Global security-software spend to hit £5.3bn

Gartner says the £5.3bn figure will be reached by the end of 2008, rising to £6.6bn by 2012, as SMEs intensify their focus on security
Written by Eileen Yu, Senior Contributing Editor

Global security-software revenue is expected to reach $10.5bn (£5.3bn) worldwide this year, an 11.2 percent increase over 2007, and will exceed $13.1bn in 2012, according to research firm Gartner.

Increasing demand for a mobile workforce and awareness of damage caused by security breaches will continue to drive the global security-software market, Gartner said.

According to Ruggero Contu, Gartner principal research analyst, organisations now recognise the need for a more "open" connectivity with business partners and third-party companies.

As such, Contu said in a statement, assessing the security infrastructure of third-party organisations is becoming a critical factor for businesses, as is the need to secure communication points with these partners.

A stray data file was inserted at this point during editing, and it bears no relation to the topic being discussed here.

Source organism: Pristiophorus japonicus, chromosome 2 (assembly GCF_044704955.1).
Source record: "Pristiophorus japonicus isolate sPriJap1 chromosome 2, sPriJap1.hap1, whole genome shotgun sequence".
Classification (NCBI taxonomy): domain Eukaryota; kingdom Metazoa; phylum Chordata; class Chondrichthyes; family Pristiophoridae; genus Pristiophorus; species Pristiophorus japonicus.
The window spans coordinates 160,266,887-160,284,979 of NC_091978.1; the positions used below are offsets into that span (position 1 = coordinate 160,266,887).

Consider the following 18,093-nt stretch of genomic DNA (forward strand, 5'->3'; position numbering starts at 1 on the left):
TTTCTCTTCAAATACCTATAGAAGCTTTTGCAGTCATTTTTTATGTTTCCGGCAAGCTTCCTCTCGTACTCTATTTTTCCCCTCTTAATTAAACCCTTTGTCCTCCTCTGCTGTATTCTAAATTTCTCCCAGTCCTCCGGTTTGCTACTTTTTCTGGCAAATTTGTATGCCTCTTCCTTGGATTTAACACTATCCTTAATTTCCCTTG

Contu added that small and medium-sized enterprises (SMEs) specifically are intensifying their focus on security technology and services and gradually moving from standalone applications toward integrated, multi-function products.

The need for businesses to be compliant with government regulations, such as the Sarbanes-Oxley Act, remains a significant factor driving security-spending decisions, where investments are justified simply because the damage from breaches is potentially so great.

Contu said: "Security spending is driven by a variety of pressing concerns, the most immediate of which is the need to 'keep the bad guys out' through defensive measures such as next-generation firewalls. However, the 'let the good guys in' discipline, such as identity and access management, is where business benefits and returns on investment can be more clearly shown."

According to Gartner, however, security-software market growth could be stunted by the pressures of economic instability on IT budgets.

The analyst added that merger and acquisition activities in the market could impede new purchases, because businesses are cautious about investing in products which may no longer be supported following a merger.

Increasing competition in certain segments, such as antivirus and email security, from large market entrants, such as Microsoft and Google, will also force prices down and impact overall revenue growth over the next few years, Gartner said.

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